Controversial Lincoln Yards TIF Moves Forward

An artist’s rendering of the Lincoln Yards master plan released in January 2019. (Courtesy Sterling Bay)An artist’s rendering of the Lincoln Yards master plan released in January 2019. (Courtesy Sterling Bay)

An obscure city commission voted Tuesday to approve a $900 million tax increment financing district that will help fund infrastructure upgrades for the proposed $6 billion Lincoln Yards development.

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The city’s Community Development Commission voted unanimously to approve the controversial new taxing district. The vote came after hours of testimony from residents, public officials, community groups, representative from the real estate and labor communities, and others both in favor and opposed to the TIF. The bulk of the Lincoln Yards development will fall in Ald. Brian Hopkins’ 2nd Ward. He says the city urgently needs the economic development and estimated 24,000 jobs the project will create.

“We can’t wait any longer,” Hopkins said. “We need to act now.”

But Ald. Michele Smith, 43rd Ward, spoke out in opposition to the project, saying the Emanuel administration needs to answer more questions before moving forward.

“We’ve been told we cannot wait, and there is no alternative to this TIF,” said Smith, who has opposed the project on the grounds that it doesn’t provide enough public parkland for the neighborhood. “But this is a false choice. There is a capital bill; there are federal funds that we seek every year.”

Smith also claimed that city taxpayers were bearing all of the risk for the project, and that they’d have to pay the infrastructure costs regardless of whether developer Sterling Bay makes good on its proposal to build out the entire $6 billion project.

City Planning and Development Commissioner David Reifman countered Smith’s claim, saying that Sterling Bay would be fronting the costs for the infrastructure upgrades, but would only be reimbursed by the city if the project is built. He also said that TIF funds were the most logical source of revenue for the needed fixes.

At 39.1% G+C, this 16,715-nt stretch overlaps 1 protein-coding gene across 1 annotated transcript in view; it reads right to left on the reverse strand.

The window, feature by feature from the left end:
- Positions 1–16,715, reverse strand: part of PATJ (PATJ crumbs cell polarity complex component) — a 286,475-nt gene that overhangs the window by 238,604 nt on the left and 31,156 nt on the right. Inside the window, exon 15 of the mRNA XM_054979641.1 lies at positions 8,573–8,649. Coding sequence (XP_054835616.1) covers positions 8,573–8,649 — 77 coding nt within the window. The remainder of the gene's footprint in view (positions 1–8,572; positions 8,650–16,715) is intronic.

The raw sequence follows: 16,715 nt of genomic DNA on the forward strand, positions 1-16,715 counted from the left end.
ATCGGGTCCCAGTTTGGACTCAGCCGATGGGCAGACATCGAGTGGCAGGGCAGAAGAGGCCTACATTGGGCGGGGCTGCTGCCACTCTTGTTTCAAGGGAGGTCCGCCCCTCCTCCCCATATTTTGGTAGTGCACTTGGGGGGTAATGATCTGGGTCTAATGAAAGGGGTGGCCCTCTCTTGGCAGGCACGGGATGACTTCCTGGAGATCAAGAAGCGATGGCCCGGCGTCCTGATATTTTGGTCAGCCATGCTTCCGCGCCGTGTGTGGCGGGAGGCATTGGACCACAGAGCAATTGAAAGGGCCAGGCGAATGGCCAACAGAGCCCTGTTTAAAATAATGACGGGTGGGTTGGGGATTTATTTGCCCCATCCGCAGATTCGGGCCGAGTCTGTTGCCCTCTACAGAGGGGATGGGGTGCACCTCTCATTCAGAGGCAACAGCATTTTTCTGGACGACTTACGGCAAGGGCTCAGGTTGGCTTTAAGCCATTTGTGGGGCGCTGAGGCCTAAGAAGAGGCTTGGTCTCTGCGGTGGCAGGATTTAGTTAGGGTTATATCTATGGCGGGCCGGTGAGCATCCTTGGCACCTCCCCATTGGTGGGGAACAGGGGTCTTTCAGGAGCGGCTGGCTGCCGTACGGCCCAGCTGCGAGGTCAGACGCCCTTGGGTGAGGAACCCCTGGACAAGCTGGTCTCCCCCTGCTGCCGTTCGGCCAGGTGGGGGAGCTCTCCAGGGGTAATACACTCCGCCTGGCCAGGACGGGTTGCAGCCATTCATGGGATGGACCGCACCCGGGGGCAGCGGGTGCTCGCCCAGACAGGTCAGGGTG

“To the extent there are state and federal funds available, the TIF will be reduced,” Reifman said. “But we have monumental infrastructure needs, and we’ll have to make decisions where state and federal funds get spent.”

Some $490 million of the proposed $900 million TIF is slated for projects that will be within the Lincoln Yards development. That breaks down to: $110 million for reconstruction of a busy intersection at Elston and Armitage avenues, $96 million for new roadways, $160 million for bridges, $54 million for roadway improvements, $25 million for an extension of the 606 elevated trail, and $45 million for a wall along the Chicago River.

Separately, the city’s Plan Commission last month approved the zoning changes to build the development on the site of the former A. Finkl and Sons steel plant.

The project now moves to the City Council. The council’s new Zoning Committee chair, Ald. James Cappleman, 46th Ward, has already indicated that Lincoln Yards will have a tough time passing through his committee unless Sterling Bay agrees to build more affordable housing units within the development.

Follow Paris Schutz on Twitter: @paschutz

Related stories:

Growing List of Aldermen Speak Out Against Lincoln Yards Development

Chicago Plan Commission Unanimously Approves Lincoln Yards Development

Activists, Local Business Leaders Push Back Against Lincoln Yards

Tall Buildings, More Park Space in $6 Billion Lincoln Yards Master Plan

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